Hydropower - what is its role in the modernization of our local irrigation systems? Excess pressure created by gravity as irrigation water flows to its delivery point on-farm can be used to generate hydropower, with revenues from renewable electricity sales that help to finance the implementation of a modernization project. These so-called “in-conduit” #hydropower projects are built within irrigation systems where no fish are present and do not divert extra water beyond irrigation needs. Read about how the #SwalleyIrrigationDistrict Main Canal (SID) Piping and Hydroelectric Project permanently restored ~39 cfs to the Middle #Deschutes River. http://bit.ly/2itOEaURead more

The film “Sharing Waters,” targeted to middle school students about the importance of ‘sharing water’ in Central Oregon’s High Desert ecosystem. has been chosen as an official selection for the 16th annual Wild & Scenic Film Festival.Read more

Irrigation modernization brings up concerns over financing, and we get that. Why should public dollars be used for such a project? Supporting efforts to modernize outdated systems accelerates project completion as well as the associated benefits for the agriculture community, the environment, and society at large. With broad financial support, projects can be completed over a period of 3 to 5 years rather than the 20-30 years now typically required. http://bit.ly/2nQQCm7Read more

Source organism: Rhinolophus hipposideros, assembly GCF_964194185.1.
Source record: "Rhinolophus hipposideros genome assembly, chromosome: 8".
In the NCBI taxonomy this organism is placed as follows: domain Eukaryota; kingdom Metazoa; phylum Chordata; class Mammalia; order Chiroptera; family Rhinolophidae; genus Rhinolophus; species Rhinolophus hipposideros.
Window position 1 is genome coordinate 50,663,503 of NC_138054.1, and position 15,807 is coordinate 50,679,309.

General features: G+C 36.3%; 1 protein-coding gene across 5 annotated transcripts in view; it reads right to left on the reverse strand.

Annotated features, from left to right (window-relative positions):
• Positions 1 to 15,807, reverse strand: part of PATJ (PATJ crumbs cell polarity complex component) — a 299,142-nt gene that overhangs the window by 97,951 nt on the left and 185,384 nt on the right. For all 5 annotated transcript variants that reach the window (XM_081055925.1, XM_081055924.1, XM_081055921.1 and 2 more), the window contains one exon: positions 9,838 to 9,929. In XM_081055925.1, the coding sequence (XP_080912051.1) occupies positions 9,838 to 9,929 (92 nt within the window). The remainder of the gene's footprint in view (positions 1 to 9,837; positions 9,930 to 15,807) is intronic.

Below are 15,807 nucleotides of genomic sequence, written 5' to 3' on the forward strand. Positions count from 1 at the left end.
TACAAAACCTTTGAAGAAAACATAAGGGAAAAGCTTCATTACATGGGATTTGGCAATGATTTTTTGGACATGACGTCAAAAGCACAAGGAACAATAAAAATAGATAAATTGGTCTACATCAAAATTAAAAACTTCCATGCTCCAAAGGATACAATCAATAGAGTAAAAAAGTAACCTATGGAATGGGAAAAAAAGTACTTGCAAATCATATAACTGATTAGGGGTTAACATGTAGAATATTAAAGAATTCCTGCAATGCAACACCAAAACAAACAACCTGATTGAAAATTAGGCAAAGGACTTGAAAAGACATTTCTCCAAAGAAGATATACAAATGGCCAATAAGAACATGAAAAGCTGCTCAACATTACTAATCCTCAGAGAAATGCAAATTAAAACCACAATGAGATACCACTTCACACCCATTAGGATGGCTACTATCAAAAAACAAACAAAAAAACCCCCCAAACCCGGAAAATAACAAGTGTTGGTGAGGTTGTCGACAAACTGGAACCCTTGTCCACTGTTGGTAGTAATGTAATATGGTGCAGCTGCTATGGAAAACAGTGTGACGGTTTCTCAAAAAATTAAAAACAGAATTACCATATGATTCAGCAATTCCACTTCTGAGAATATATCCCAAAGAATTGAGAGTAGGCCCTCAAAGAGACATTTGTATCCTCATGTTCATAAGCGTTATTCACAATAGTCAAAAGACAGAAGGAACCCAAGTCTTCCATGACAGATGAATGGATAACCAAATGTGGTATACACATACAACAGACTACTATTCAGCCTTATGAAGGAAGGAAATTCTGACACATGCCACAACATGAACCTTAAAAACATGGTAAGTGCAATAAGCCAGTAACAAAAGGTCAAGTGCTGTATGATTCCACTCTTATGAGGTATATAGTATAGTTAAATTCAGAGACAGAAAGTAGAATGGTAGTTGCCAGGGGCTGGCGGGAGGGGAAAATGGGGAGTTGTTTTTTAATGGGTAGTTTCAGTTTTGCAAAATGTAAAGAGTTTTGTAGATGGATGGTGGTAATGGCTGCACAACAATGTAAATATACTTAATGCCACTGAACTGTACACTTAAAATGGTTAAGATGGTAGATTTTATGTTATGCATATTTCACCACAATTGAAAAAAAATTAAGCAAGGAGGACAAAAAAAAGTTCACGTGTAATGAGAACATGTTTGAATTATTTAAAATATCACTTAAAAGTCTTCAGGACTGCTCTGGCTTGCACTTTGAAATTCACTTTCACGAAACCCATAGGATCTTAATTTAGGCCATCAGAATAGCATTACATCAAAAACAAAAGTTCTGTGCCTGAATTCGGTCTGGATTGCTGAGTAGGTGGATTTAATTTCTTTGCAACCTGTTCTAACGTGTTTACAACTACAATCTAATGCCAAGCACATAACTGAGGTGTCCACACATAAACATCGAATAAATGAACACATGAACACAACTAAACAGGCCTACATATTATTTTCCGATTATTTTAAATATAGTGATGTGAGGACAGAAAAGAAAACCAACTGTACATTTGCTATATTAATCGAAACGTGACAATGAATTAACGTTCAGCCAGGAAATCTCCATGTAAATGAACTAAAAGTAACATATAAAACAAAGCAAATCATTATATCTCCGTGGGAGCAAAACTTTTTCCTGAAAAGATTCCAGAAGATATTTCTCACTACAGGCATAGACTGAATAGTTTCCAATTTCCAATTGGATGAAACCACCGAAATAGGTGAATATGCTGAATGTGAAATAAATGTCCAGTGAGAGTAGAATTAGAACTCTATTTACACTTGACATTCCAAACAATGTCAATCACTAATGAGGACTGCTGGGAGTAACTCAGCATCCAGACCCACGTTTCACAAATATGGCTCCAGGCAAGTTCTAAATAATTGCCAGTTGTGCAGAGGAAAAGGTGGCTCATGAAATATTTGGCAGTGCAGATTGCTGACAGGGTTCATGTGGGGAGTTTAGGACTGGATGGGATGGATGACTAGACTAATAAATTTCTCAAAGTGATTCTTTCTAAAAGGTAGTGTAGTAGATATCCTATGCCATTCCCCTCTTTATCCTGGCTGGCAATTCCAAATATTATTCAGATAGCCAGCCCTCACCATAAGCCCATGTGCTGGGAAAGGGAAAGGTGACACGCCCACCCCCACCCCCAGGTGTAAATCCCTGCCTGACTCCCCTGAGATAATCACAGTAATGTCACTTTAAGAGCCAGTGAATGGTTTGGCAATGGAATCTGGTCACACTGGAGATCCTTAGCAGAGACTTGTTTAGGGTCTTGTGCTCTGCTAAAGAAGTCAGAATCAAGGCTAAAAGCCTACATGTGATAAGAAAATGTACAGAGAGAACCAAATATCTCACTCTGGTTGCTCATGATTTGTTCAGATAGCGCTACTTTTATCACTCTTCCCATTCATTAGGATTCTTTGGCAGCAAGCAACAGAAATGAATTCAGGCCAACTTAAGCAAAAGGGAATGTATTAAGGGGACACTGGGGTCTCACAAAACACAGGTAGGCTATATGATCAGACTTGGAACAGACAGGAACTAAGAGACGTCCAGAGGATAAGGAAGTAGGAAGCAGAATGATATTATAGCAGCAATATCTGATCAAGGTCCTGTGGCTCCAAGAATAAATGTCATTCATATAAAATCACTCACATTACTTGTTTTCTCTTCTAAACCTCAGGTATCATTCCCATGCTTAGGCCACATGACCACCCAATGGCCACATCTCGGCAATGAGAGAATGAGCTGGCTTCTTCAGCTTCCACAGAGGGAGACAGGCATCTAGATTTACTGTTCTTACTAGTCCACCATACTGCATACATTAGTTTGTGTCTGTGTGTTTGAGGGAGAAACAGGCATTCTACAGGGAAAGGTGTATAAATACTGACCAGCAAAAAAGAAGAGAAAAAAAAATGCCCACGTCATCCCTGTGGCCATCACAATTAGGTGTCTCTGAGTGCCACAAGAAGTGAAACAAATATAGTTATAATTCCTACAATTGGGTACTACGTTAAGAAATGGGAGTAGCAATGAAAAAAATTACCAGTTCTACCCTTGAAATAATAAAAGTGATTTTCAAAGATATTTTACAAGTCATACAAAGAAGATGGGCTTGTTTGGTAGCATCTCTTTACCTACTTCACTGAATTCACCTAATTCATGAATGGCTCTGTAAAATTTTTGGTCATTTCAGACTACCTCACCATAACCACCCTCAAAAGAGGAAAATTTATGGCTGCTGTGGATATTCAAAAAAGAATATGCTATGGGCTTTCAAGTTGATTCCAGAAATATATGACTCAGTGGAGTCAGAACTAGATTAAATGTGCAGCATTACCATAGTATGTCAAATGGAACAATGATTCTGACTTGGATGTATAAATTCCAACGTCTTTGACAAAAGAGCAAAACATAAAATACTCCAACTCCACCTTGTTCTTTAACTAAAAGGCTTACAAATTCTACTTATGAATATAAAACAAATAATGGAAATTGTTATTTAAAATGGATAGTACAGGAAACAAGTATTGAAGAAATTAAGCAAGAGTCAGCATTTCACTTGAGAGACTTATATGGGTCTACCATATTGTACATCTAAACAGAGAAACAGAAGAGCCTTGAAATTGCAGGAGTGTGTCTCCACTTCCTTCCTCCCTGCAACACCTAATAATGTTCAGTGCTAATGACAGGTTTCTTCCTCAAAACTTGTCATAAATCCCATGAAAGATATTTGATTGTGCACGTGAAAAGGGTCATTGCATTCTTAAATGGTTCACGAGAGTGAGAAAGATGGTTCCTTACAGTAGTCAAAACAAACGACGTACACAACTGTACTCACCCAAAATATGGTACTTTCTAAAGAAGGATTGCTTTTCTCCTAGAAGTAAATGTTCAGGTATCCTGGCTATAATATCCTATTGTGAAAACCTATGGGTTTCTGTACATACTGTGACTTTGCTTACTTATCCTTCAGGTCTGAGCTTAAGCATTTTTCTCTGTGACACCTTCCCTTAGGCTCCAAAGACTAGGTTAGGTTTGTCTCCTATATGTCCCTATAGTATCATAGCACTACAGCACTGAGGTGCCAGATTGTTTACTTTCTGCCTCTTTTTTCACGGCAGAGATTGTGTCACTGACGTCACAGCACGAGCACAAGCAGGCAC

Spotlight on our local #SIP from Oregon Public Broadcasting- OPB: With Central Oregon’s booming population growth, water is an increasingly important resource. And on the Upper Deschutes River, scarce water has become a big problem for wildlife and river habitat. Piping the canals provides huge opportunities for the district to conserve water. The idea is that Central Oregon Irrigation District could then “give” some of that water they conserve to North Unit. That way, North Unit irrigators could put more water upstream back into the river for fish and frogs. Full article here: http://bit.ly/2BrgaNLRead more

Here at COID, every month employees contribute a little out of their paycheck to our “Barbara Fehl Dream Tree” program so we can help make a family’s #Christmas brighter! Each year we work with different organizations to adopt a family that may not be able to have Christmas. So, in the Christmas spirit, we provide a Christmas dinner and all the presents to make their Christmas a little brighter. This year we joined up with CASA who put us in contact with a single mom with 4 young kids. We were able to contact the family and find out the special items they were hoping Santa would bring. This is our own Janet Brown & Barbara Fehl spending and evening shopping and wrapping with the staff. We also drew 3 names off the Christmas tree at the Senior Center & were able to provide a few gifts for those seniors.Read more